In August 1960, after failing to reach an agreement with Tree Fruits, the Union called a strike against its member companies. When the companies refused to yield, the Union organized a consumer boycott of the struck employers' products. In conjunction with petitioner Joint Council 28, with which the Union is affiliated, it patrolled the premises of Safeway stores in Seattle, Washington, which distributed apples produced by Tree Fruits' members. The patrols consisted of two or three men or women carrying placards which bore the legend:


Except where the location of stores at the rear of large parking lots prevented, members of the patrol gave customers handbills setting forth the facts of the dispute and reiterating the request that consumers not buy apples produced by Tree Fruits' members.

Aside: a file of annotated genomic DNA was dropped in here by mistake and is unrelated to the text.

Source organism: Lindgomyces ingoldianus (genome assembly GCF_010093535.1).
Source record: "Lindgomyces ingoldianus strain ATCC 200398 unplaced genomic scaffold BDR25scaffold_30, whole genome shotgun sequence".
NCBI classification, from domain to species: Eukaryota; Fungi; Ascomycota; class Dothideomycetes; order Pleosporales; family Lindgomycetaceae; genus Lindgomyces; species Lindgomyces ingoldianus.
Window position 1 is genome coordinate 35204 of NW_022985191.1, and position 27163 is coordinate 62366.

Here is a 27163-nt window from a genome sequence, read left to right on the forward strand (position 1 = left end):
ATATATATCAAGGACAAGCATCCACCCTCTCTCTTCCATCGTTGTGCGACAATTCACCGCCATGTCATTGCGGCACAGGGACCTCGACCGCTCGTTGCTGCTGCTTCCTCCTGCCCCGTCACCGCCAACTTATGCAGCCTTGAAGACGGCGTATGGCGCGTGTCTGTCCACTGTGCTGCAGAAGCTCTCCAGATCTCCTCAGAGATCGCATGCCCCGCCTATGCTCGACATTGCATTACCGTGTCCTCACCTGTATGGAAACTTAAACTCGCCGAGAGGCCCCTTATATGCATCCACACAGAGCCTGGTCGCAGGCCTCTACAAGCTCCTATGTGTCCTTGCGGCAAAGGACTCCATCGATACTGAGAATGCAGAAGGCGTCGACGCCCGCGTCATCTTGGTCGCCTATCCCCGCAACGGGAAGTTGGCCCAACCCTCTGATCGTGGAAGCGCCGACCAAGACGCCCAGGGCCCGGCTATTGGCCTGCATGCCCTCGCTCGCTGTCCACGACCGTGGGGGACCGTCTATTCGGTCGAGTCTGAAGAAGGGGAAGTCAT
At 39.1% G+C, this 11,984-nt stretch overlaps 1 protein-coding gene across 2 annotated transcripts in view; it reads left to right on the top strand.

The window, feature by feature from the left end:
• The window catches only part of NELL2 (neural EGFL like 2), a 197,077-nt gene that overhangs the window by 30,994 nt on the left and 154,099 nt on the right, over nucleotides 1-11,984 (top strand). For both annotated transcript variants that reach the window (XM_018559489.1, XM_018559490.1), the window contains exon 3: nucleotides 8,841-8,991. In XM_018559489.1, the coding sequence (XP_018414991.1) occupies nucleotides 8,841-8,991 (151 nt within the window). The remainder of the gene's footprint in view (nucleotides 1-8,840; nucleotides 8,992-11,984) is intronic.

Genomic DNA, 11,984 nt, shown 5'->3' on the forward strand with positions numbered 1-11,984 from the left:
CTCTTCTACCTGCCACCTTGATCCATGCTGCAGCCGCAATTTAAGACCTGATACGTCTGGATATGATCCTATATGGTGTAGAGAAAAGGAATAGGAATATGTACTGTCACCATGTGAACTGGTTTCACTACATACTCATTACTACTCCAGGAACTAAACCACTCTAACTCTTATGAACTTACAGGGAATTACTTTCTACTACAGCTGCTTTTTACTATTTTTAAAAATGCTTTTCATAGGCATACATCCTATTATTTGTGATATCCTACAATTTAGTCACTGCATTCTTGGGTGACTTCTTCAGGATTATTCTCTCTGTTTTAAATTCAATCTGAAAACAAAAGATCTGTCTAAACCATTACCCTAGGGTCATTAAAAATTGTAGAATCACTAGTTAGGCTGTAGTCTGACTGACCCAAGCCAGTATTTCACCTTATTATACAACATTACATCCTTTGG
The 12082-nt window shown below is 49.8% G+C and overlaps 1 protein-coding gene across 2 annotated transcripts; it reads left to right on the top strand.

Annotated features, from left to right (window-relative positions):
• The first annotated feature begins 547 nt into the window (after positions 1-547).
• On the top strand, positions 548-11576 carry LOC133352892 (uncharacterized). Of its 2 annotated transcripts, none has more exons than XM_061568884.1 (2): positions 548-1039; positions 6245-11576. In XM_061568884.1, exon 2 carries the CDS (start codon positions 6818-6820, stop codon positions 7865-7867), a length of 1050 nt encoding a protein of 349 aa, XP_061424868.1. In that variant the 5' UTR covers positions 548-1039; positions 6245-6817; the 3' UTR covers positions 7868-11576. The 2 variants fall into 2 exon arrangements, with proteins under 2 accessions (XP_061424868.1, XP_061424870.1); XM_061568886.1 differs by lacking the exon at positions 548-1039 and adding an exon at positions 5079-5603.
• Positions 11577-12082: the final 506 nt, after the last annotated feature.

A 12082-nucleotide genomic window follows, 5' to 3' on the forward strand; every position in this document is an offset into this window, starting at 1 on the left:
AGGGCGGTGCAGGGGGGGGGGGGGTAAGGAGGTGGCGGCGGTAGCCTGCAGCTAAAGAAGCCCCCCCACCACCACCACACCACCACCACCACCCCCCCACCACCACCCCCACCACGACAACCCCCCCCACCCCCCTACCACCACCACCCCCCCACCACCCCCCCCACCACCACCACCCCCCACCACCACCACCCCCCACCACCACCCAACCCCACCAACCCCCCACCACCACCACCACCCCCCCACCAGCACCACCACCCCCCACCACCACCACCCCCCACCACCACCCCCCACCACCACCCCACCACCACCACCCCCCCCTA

To prevent the picketing from inducing a work stoppage, the Union instructed the pickets to explain to any Safeway employee who might inquire that the only purpose of the picketing was to enlist the cooperation of consumers in not buying apples produced under 'sweatshop' conditions and that the employee should therefore continue to work. The pickets were also told not to patrol employee or

Page 314

delivery entrances, not to make any statement to the effect that Safeway was unfair or on strike, and not to request customers to refrain from otherwise patronizing the stores. All these instructions were obeyed.

The Union gave each store manager a copy of the picketing instructions and a notice informing him of the cause of the dispute and the purpose of the patrol. In addition to suggesting that the notice be posted for the benefit os Safeway employees, the Union told the managers: